Dorset Art Weeks 2024

From Saturday 25th May to Sunday 9th June studios and venues all over Dorset will be welcoming visitors. This year I will be joining textile artist Anne Reynolds in Corfe Castle at Sandy Hill Arts, next to the station.

This will be trip down memory lane because in 2001 I shared a cold damp studio space with Lizzy Induni and had a few fantastic years there along with Frances Pollard, the late Nick Crutchfield and recently passed Tony Viney. Together we set up the Boilerhouse Gallery which is still thriving, and with Tony I started Purbeck Art Weeks which runs annually in May, and the 8th Purbeck Film Festival.

Many artists and makers have come and gone over the past twenty odd years but it is lovely to see how the studios have expanded and with funding secured for the next three years, will continue to flourish.

Artist Talk

On Sunday 26th May at 3pm in the marquee I will be chatting about my artistic practice spanning over forty years, covering rather a lot of different materials and techniques but always with strong references to tactility and the hand-made. Like a magpie I've an eye for treasure be it a coil of rusty wire or a dried petal, gathering ideas for making which is at the core of my being. Likewise, techniques are collected manifesting into ideas fluttering around in my head, bolstered by a rather large collection of books. An informal analogue discussion in the round with examples to feel, hear and smell.

Private View

Following the talk from 4-6pm Anne and I will be hosting our private view to which all are welcome.

On Display

Alison Shelton brown Motley crew porcelain bird  Alison shelton Brown Clematis Lei porcelain    Alison Shelton Brown teabowl  

I will have some of my Motley Crew for sale, which is rather poignant as I first started making ceramic birds in the studio at Corfe Castle twenty two years ago. They seem to reoccur every ten years in some guise. These are more delicate yet still robust, studded with nails and wire indicating the perilous future of the bird population in the world now due to industrial farming methods and climate warming. 

The Clematis Lei are made of porcelain with sea twine found on local beaches. I wanted to recreate the delicate shadows the blossoms throw against walls.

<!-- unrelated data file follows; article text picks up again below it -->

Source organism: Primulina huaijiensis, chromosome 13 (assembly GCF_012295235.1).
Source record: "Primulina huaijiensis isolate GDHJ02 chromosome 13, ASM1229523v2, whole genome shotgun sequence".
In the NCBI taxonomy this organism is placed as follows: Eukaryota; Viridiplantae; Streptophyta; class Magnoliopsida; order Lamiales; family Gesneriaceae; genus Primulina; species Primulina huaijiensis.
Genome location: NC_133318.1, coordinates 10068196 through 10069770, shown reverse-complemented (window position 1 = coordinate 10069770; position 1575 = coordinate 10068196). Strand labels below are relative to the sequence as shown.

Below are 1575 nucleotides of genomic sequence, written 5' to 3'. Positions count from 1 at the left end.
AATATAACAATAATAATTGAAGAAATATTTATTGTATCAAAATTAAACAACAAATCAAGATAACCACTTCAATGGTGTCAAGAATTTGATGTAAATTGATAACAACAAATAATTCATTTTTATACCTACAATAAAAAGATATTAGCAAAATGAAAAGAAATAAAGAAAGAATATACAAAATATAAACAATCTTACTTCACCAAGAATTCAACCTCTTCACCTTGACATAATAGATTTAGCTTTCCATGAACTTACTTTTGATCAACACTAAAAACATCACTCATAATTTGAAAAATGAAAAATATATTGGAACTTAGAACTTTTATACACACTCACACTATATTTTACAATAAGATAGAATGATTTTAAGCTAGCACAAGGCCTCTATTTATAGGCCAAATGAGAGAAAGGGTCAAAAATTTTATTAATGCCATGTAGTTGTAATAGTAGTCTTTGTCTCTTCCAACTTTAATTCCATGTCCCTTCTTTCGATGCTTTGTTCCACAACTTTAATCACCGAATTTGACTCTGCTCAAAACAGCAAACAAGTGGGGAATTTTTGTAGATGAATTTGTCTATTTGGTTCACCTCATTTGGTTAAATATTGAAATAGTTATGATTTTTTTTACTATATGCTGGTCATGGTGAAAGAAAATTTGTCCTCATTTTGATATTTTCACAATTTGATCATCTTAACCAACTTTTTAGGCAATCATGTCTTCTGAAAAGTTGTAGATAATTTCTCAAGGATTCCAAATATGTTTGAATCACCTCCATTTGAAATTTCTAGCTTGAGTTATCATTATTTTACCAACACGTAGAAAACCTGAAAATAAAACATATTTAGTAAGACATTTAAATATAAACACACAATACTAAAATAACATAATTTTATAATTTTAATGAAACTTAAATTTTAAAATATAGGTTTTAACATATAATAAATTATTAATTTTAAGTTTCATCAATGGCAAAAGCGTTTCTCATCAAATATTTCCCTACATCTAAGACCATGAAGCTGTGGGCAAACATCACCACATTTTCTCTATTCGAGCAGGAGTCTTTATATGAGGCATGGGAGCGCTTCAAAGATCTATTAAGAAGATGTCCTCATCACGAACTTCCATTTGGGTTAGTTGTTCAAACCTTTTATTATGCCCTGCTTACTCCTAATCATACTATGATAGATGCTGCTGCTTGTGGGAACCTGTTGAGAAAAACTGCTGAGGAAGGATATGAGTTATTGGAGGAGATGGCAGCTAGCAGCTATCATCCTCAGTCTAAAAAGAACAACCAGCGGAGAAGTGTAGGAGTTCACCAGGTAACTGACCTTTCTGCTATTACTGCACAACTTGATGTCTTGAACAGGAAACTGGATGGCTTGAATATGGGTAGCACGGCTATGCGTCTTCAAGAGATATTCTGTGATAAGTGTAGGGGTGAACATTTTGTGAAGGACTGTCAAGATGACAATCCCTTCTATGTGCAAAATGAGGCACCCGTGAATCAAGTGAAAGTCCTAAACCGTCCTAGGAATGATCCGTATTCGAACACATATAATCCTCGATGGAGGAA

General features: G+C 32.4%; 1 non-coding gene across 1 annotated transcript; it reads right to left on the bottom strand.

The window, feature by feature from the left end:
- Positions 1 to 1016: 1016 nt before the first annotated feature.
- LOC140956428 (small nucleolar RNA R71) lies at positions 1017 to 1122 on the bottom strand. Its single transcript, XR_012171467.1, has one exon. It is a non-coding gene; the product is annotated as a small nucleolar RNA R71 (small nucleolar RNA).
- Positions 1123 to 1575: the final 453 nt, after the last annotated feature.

There will also be a large selection of unique hand-made porcelain and Egyptian paste beads which can be used to design your own necklace or bracelet. Along with porcelain teabowls and stoneware dishes.

Anne Reynolds

Anne Reynolds Dorset Art Weeks  Anne reynolds Dorset Art Weeks  Anne Reynolds Dorset Art Weeks

My first encounter with tapestry was close to a spiritual experience. By chance I had wandered into the Crane Gallery in central London in the spring of 1990. Showing was an exhibition of 20th Century Tapestry and my reaction to them almost brought me to my knees. My heart flipped and I felt a state of astonishment and awe. The designs were from the artists Arp, Miro, Motherwell, Davie, Delaunay, Calder, Picasso and others, and as much as I had admired their art in paint and sculpture form, in tapestry they evoked something else entirely.

Through good fortune I got a place at West Dean in West Sussex on their Tapestry Weaving Diploma. It was a year of blissful delight and discovery. However, conditioned as I was to not believing in a career as an artist, and having no aptitude nor desire to teach, I returned to business. A period of unemployment in the late 90s opened a way for me to take an Art Foundation course, followed by a degree in Contemporary Art Textiles, both in Cardiff. During my degree, at the turn of the century, I got completely caught up with digital design for textiles which was still in its early days. It was back to computers but that was fun and exciting in an entirely new way.

After spending some years as a freelance designer, mostly designing large scale pieces for retail visual display, as well as for rugs, textiles and wall-hangings, I returned to Dorset when my mother became terminally ill, staying on to help care for my father. After his death I started a greetings card company but fairly quickly became ill myself with CFS/ME a decade ago, leading to a number of years virtually bed-bound. This led me to the simplicity of stitching.

What I hope people might get from my work is an experience of warmth and curiosity. These pieces make me smile and I hope they might do that for others. What I enjoy about making them is having to work within the limits of the grid and discovering what might arise because of that. I enjoy the slow, methodical almost hypnotic activity of building the pieces. It’s a linear process and yet it’s not. I’m inspired by an inner dialogue of colour, shape and positioning which comes from a lifetime of observing nature, buildings, people, relationships and how they all might relate and interconnect in space and time, despite often seeming unconnected.

Because textiles absorb light rather than reflect as most other artworks do, they feel to me like an embrace, a welcome inwards, that calms and settles my sense of being, and my life experiences have led me to appreciate that invitation. You can’t experience that through photographs of the work, you really have to come and be in front of them directly.

And if that happens I hope people might feel their own inner smile, and maybe some of that ‘hallo’ of connection that I feel.

Anne Reynolds link

Dorset Art Weeks 2024

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